The Department of Home Affairs is still issuing new passports embossed with the old apartheid-era coat of arms, six years after South Africa introduced its new coat of arms.

This has infuriated some people, including politicians, who describe the use of the old emblem as "inappropriate" and "unacceptable", saying it should be corrected immediately.

The department has admitted the blunder, but said it could not resolve the matter immediately.

The old State emblem has a shield at its centre depicting the four provinces of the old South Africa - including an ox wagon for Transvaal, a woman with an anchor for the Cape, two wildebeest for Natal and an orange tree for the Orange Free State.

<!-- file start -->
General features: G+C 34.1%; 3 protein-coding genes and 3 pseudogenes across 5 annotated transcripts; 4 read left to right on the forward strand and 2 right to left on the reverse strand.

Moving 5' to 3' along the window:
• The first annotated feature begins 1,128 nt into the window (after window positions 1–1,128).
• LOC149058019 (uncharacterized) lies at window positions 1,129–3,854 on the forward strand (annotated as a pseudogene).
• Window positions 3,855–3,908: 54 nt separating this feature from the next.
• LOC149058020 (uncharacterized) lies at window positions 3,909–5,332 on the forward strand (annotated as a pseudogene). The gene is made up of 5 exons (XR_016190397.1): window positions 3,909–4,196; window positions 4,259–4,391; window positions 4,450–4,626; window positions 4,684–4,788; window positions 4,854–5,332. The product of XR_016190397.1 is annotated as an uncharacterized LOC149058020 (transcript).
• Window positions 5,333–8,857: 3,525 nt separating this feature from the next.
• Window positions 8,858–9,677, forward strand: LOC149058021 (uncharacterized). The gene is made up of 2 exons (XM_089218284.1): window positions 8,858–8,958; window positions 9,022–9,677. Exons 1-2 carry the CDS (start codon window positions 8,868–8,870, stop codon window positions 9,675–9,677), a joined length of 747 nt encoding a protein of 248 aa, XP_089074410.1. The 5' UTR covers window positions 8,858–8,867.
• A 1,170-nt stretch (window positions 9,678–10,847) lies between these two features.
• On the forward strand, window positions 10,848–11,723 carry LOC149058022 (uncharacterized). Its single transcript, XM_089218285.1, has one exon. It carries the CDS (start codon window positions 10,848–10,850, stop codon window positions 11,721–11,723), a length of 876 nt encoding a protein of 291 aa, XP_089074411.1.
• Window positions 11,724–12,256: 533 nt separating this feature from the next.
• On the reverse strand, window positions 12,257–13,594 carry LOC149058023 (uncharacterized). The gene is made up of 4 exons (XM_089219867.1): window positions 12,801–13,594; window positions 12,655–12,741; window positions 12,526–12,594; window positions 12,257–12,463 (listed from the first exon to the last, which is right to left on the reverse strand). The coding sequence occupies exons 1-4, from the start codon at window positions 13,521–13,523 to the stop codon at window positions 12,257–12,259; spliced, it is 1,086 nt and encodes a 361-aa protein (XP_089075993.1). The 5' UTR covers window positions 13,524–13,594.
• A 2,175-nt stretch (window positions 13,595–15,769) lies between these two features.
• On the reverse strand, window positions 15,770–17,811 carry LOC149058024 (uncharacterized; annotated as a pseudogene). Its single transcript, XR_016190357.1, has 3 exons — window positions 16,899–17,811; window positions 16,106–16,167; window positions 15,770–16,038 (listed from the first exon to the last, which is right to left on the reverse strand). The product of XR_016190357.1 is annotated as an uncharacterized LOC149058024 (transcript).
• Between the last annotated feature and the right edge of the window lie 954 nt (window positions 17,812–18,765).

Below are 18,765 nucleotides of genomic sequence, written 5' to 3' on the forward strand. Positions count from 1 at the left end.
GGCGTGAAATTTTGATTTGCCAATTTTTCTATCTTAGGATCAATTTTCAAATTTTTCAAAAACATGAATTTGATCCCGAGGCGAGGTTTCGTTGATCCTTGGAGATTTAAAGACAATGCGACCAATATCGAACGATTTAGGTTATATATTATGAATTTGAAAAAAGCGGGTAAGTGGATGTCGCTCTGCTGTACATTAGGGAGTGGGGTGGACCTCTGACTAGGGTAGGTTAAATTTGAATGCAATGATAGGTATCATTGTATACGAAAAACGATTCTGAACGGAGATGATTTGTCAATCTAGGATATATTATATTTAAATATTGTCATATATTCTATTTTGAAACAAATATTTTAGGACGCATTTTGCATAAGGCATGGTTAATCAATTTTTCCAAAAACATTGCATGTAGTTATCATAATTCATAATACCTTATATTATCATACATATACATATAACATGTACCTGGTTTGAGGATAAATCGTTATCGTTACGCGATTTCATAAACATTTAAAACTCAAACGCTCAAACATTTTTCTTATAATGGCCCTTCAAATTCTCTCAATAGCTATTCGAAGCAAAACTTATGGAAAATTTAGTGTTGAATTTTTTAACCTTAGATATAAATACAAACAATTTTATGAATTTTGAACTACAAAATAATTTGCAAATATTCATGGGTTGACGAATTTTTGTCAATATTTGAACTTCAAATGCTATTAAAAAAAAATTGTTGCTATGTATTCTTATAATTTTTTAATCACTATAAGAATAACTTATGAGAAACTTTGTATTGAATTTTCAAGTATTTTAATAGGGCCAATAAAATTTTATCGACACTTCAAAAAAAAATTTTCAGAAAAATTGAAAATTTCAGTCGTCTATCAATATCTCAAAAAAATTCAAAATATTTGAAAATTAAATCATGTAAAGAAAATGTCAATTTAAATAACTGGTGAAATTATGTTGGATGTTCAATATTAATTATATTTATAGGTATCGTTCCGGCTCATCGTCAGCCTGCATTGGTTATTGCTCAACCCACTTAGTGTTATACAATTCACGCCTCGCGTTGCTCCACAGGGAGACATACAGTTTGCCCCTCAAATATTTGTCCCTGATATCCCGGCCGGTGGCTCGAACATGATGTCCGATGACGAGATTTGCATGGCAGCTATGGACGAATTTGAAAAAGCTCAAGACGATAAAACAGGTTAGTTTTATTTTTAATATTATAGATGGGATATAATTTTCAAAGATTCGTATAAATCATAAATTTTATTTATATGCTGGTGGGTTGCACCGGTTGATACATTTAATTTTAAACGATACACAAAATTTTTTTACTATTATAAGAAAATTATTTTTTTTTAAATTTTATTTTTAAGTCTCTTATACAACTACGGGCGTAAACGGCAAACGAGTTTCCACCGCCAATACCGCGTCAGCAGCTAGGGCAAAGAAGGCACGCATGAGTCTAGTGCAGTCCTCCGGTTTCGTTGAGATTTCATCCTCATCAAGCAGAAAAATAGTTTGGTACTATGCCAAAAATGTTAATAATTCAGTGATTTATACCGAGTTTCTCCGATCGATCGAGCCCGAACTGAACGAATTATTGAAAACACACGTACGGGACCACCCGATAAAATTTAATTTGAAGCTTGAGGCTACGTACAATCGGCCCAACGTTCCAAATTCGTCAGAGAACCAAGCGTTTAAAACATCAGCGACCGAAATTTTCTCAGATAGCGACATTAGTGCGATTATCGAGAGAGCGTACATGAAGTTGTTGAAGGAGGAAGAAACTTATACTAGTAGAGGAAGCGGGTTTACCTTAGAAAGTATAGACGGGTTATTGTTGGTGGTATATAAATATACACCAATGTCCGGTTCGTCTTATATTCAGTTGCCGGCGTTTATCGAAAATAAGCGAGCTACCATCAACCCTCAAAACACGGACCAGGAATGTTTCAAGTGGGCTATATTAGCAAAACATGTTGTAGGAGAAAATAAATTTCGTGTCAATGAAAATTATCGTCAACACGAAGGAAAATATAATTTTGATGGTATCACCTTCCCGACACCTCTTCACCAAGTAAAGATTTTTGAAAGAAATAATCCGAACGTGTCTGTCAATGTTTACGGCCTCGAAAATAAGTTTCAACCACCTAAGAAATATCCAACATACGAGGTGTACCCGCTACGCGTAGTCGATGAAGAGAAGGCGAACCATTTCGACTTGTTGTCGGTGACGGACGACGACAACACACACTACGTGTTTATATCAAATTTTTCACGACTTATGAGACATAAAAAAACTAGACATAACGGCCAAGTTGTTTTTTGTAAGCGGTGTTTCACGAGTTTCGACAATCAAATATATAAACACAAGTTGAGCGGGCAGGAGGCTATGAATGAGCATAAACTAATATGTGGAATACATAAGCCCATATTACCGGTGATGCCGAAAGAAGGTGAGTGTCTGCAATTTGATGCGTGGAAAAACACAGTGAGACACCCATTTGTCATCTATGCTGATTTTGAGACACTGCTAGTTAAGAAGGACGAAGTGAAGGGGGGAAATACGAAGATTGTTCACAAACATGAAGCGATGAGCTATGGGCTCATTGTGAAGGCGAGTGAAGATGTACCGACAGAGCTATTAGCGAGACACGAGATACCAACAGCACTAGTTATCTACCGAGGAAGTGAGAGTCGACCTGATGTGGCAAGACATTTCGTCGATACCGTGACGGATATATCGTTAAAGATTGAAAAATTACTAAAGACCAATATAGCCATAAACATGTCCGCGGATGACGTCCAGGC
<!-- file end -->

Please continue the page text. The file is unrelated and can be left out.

The new coat of arms is a series of elements in two distinct circles placed on top of one another.

The elements are the rising sun, a secretary bird, a protea, a spear and knobkerrie, human figures, a shield, elephant tusks, ears of wheat and the motto written in the Khoisan language of the Xam people, which means "diverse people unite".

Sibuyi said the new emblem would be displayed on document covers once the old stock had been finished.

He could not say how many covers bearing the old state emblem the department still has in the stock.